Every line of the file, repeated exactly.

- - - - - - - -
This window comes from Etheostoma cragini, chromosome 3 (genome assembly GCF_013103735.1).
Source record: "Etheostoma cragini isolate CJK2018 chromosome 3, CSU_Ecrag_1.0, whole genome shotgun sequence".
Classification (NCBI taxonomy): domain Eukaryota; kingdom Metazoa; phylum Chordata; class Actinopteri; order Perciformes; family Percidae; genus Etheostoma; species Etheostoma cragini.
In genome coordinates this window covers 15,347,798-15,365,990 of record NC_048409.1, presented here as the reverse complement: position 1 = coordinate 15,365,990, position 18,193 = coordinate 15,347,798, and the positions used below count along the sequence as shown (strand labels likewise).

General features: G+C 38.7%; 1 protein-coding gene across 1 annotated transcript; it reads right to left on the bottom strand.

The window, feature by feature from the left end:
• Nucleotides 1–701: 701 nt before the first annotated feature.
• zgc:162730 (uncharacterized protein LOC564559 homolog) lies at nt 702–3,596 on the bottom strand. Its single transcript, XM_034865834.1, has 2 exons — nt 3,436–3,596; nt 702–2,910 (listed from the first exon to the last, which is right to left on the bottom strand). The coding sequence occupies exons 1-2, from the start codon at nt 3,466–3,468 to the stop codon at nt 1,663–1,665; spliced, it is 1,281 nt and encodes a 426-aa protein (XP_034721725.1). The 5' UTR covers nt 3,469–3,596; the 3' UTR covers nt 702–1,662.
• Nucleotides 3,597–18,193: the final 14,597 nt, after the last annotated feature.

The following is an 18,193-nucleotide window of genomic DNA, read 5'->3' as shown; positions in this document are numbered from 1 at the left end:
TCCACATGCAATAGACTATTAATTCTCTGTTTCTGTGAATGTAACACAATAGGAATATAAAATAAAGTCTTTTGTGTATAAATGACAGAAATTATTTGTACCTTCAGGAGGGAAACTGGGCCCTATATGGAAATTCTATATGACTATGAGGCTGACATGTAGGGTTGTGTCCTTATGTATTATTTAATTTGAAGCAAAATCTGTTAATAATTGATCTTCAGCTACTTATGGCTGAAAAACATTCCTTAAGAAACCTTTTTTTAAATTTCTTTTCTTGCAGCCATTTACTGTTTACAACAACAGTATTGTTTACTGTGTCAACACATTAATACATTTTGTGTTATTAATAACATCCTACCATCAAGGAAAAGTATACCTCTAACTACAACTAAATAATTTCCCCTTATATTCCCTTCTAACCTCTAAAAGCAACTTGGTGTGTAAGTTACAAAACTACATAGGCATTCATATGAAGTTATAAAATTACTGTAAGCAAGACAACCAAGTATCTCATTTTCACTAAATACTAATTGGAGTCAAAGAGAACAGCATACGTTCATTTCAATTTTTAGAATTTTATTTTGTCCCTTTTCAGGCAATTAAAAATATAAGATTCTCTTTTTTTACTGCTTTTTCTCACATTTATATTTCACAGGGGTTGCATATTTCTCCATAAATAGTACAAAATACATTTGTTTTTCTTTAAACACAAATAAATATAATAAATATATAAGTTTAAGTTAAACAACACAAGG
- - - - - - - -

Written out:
This window comes from Etheostoma cragini, chromosome 3 (genome assembly GCF_013103735.1).
Source record: "Etheostoma cragini isolate CJK2018 chromosome 3, CSU_Ecrag_1.0, whole genome shotgun sequence".
Classification (NCBI taxonomy): domain Eukaryota; kingdom Metazoa; phylum Chordata; class Actinopteri; order Perciformes; family Percidae; genus Etheostoma; species Etheostoma cragini.
In genome coordinates this window covers 15,347,798-15,365,990 of record NC_048409.1, presented here as the reverse complement: position 1 = coordinate 15,365,990, position 18,193 = coordinate 15,347,798, and the positions used below count along the sequence as shown (strand labels likewise).

General features: G+C 38.7%; 1 protein-coding gene across 1 annotated transcript; it reads right to left on the bottom strand.

The window, feature by feature from the left end:
• Nucleotides 1–701: 701 nt before the first annotated feature.
• zgc:162730 (uncharacterized protein LOC564559 homolog) lies at nt 702–3,596 on the bottom strand. Its single transcript, XM_034865834.1, has 2 exons — nt 3,436–3,596; nt 702–2,910 (listed from the first exon to the last, which is right to left on the bottom strand). The coding sequence occupies exons 1-2, from the start codon at nt 3,466–3,468 to the stop codon at nt 1,663–1,665; spliced, it is 1,281 nt and encodes a 426-aa protein (XP_034721725.1). The 5' UTR covers nt 3,469–3,596; the 3' UTR covers nt 702–1,662.
• Nucleotides 3,597–18,193: the final 14,597 nt, after the last annotated feature.

The following is an 18,193-nucleotide window of genomic DNA, read 5'->3' as shown; positions in this document are numbered from 1 at the left end:
TCCACATGCAATAGACTATTAATTCTCTGTTTCTGTGAATGTAACACAATAGGAATATAAAATAAAGTCTTTTGTGTATAAATGACAGAAATTATTTGTACCTTCAGGAGGGAAACTGGGCCCTATATGGAAATTCTATATGACTATGAGGCTGACATGTAGGGTTGTGTCCTTATGTATTATTTAATTTGAAGCAAAATCTGTTAATAATTGATCTTCAGCTACTTATGGCTGAAAAACATTCCTTAAGAAACCTTTTTTTAAATTTCTTTTCTTGCAGCCATTTACTGTTTACAACAACAGTATTGTTTACTGTGTCAACACATTAATACATTTTGTGTTATTAATAACATCCTACCATCAAGGAAAAGTATACCTCTAACTACAACTAAATAATTTCCCCTTATATTCCCTTCTAACCTCTAAAAGCAACTTGGTGTGTAAGTTACAAAACTACATAGGCATTCATATGAAGTTATAAAATTACTGTAAGCAAGACAACCAAGTATCTCATTTTCACTAAATACTAATTGGAGTCAAAGAGAACAGCATACGTTCATTTCAATTTTTAGAATTTTATTTTGTCCCTTTTCAGGCAATTAAAAATATAAGATTCTCTTTTTTTACTGCTTTTTCTCACATTTATATTTCACAGGGGTTGCATATTTCTCCATAAATAGTACAAAATACATTTGTTTTTCTTTAAACACAAATAAATATAATAAATATATAAGTTTAAGTTAAACAACACAAGG